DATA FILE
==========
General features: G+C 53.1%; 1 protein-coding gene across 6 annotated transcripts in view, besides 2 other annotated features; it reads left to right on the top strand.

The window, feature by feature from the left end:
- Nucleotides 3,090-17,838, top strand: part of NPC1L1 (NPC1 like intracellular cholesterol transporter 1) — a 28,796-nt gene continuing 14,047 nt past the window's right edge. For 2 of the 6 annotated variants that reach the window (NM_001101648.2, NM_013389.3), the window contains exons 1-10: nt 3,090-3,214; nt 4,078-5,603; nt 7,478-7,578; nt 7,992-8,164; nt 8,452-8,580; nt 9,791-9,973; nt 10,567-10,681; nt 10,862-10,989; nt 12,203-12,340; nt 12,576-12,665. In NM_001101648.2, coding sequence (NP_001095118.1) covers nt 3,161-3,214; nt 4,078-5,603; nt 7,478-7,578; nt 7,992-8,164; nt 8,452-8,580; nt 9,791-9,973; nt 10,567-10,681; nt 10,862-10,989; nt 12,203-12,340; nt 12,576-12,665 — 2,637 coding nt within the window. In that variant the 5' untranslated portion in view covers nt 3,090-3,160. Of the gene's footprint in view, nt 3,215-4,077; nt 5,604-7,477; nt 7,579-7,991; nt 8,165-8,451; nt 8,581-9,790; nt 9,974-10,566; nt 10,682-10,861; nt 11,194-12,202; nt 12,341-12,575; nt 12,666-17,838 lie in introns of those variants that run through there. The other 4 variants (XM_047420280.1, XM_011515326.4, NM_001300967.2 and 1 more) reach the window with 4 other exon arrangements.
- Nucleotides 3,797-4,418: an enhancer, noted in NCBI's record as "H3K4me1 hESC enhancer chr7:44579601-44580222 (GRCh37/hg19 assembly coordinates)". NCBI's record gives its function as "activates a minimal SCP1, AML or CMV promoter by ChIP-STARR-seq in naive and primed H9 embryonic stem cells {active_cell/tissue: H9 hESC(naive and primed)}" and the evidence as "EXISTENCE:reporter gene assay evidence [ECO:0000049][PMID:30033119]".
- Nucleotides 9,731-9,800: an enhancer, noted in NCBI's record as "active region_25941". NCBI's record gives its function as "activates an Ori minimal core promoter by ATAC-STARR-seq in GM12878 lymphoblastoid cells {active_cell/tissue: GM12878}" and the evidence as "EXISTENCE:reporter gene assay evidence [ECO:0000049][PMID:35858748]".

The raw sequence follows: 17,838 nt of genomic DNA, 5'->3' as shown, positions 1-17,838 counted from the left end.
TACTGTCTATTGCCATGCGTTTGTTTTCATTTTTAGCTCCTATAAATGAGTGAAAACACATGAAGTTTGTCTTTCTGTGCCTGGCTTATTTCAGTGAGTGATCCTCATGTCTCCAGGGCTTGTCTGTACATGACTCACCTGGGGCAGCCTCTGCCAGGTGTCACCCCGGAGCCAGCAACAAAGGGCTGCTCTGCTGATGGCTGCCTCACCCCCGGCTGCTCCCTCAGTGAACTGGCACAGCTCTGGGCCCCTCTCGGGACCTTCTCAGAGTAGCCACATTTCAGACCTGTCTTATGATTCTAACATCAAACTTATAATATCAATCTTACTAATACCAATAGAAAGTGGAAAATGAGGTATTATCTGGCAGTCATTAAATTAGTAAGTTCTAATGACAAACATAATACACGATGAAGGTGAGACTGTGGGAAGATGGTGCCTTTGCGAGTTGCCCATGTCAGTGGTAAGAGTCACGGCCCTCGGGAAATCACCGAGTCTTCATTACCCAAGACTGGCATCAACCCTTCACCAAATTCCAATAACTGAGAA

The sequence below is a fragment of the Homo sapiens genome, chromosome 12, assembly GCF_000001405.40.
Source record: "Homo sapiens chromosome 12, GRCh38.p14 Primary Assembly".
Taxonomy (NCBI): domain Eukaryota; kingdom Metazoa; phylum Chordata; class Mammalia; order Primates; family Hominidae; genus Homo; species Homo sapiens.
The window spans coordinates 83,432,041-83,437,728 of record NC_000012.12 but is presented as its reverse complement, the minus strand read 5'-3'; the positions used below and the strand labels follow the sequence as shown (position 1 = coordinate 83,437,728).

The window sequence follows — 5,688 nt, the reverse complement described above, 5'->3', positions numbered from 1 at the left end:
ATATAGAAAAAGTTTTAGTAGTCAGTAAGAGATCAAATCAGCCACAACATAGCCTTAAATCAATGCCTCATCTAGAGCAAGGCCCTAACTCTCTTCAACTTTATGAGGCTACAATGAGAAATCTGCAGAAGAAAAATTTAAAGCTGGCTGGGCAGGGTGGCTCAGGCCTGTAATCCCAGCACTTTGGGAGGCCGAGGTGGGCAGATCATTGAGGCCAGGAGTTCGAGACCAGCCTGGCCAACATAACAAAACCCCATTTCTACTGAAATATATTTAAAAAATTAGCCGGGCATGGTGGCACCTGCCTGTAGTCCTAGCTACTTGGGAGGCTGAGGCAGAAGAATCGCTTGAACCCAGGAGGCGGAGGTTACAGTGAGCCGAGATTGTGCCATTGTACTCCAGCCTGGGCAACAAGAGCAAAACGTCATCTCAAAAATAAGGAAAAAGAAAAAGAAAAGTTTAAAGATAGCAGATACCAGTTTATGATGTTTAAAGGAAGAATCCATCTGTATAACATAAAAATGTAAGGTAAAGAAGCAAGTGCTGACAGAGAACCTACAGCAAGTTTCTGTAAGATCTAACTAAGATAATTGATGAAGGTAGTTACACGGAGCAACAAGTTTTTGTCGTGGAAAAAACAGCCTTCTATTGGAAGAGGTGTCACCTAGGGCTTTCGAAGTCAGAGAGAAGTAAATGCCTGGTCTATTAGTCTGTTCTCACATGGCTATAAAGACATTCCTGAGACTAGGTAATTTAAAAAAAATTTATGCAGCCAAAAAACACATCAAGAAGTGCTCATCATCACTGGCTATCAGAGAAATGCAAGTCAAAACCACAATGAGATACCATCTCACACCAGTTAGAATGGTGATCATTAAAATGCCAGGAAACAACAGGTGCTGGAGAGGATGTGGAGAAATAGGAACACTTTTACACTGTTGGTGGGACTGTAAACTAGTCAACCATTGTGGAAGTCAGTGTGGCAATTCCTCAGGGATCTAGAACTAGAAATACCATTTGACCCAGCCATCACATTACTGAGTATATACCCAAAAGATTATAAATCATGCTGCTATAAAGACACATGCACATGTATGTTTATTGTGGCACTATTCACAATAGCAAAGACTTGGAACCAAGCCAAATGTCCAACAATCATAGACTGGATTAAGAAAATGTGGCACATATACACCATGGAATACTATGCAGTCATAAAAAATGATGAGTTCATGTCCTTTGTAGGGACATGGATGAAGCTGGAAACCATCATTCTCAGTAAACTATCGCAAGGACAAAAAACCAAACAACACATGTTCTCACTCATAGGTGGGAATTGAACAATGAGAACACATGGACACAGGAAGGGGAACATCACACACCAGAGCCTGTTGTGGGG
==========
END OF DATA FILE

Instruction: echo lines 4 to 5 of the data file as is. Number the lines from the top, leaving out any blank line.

- Nucleotides 3,797-4,418: an enhancer, noted in NCBI's record as "H3K4me1 hESC enhancer chr7:44579601-44580222 (GRCh37/hg19 assembly coordinates)". NCBI's record gives its function as "activates a minimal SCP1, AML or CMV promoter by ChIP-STARR-seq in naive and primed H9 embryonic stem cells {active_cell/tissue: H9 hESC(naive and primed)}" and the evidence as "EXISTENCE:reporter gene assay evidence [ECO:0000049][PMID:30033119]".
- Nucleotides 9,731-9,800: an enhancer, noted in NCBI's record as "active region_25941". NCBI's record gives its function as "activates an Ori minimal core promoter by ATAC-STARR-seq in GM12878 lymphoblastoid cells {active_cell/tissue: GM12878}" and the evidence as "EXISTENCE:reporter gene assay evidence [ECO:0000049][PMID:35858748]".